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Stalzy's Deli finding its bread business booming during shutdown

Stalzy's Deli finding its bread business booming during shutdown


Stalzy's Deli photographed in 2012. 

Four months after a fire shut down Stalzy’s Deli on Atwood Avenue, its owners are finding their wholesale bread business booming.

A week or two after the fire, the deli started using the FEED Kitchen on the North Side to produce the bread and rolls it supplies to more than a dozen restaurants.

"They ushered us in pretty quickly and that's where we've been able to continue our wholesale bread accounts," said Neil Stalboerger, who owns the business with Corbin Reynolds.

Stalzy's also sells its breads at the Monona and Northside farmers' markets. When the deli reopens, Stalboerger and Reynolds plan to expand that aspect of the business.

Stalboerger is unsure when the restaurant will reopen, but is hoping by October.

"Sooner than later," he said. "A lot of people are anticipating Oktoberfest. Like, 'Please be open by Octoberfest.' So, we're doing everything we can. We'd love to be open sooner, but we'll obviously do Oktoberfest one way or another."

Since the New York-inspired deli opened in 2011 in the former Africana restaurant at 2701 Atwood Ave., it's held the popular, free event in its parking lot. The event focuses on food, beer and live music with kids' activities, raffles, and giveaways.

Fire investigators determined the April 7 fire was caused by the spontaneous combustion of small kitchen towels. About 50 towels used for cooking and cleaning had been laundered at a laundromat that day and dried at a high temperature for 60 minutes, Madison fire department spokeswoman Cynthia Schuster said.

The towels were then placed in a wire mesh basket and stored underneath a prep table at the restaurant. "The towels never fully cooled down, and hours later they spontaneously ignited,” Schuster said at the time.

The towels still contained residue of cooking oil after being washed with traditional detergents, she said. The fire spread to nearby products in the kitchen until it was put out by firefighters.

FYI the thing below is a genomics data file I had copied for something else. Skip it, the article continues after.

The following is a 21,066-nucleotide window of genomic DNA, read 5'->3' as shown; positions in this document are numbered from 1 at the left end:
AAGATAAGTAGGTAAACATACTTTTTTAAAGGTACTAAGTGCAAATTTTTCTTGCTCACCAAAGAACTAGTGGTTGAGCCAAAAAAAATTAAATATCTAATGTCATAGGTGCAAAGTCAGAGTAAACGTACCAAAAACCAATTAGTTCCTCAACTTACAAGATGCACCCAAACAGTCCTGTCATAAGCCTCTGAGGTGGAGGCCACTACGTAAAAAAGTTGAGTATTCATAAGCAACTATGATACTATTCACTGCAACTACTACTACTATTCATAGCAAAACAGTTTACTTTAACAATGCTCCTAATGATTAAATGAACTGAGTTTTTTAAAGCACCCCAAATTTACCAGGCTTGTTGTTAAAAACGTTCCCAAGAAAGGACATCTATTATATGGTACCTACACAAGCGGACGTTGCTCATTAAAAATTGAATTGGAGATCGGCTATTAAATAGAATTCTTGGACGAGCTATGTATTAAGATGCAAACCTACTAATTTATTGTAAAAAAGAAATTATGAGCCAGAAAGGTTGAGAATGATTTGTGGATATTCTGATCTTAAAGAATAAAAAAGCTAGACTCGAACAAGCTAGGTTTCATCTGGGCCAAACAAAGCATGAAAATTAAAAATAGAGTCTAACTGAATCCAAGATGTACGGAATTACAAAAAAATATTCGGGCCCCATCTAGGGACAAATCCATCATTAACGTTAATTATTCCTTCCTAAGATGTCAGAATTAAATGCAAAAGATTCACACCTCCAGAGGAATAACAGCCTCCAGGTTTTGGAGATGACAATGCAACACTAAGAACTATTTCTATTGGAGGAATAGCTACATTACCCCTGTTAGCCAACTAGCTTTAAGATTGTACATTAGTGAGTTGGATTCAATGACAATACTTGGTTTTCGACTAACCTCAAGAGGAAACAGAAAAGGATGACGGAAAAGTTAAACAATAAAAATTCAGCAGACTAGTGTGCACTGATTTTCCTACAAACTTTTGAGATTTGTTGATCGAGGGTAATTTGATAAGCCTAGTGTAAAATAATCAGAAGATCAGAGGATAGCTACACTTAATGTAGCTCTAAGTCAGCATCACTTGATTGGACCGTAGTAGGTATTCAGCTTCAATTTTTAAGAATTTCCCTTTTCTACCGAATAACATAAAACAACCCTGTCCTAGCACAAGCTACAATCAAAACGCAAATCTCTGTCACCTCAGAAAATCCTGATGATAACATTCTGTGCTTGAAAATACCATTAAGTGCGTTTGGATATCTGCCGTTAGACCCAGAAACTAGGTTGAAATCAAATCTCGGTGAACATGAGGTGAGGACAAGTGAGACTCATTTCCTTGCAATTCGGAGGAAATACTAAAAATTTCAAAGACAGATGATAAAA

The deli was closed then and no one was injured.

Investigators estimated the damage at about $200,000, but Schuster said "final totals are determined by private insurance agencies."

Stalboerger said he's still working with two insurance companies that are looking at the costs for both the building and the business and have yet to arrive at a dollar amount.

"We're kind of in the middle of everything, kind of pushing and pulling -- what was covered, what wasn't, what's gonna be recouped, etcetera," he said.

It feels like starting over for Stalboerger. "We're kind of starting from scratch again. It's a multi-step process. They had to essentially gut the building."

The building sustained not only fire damage, but also damage from the smoke and water, he said. "So we're starting from kind of a blank canvas. So each step, it takes a longer than you want it to, but that's part of the process."

Stalboerger said the deli's wholesale business has taken off faster and bigger than he anticipated. The rebuilding will take that new direction into consideration in terms of how the kitchen is configured.

The main breads they bake are the ones used in the deli: white, wheat, rye and burger buns. But Stalboerger said they have several accounts where they make custom baguettes, buns and loaves.

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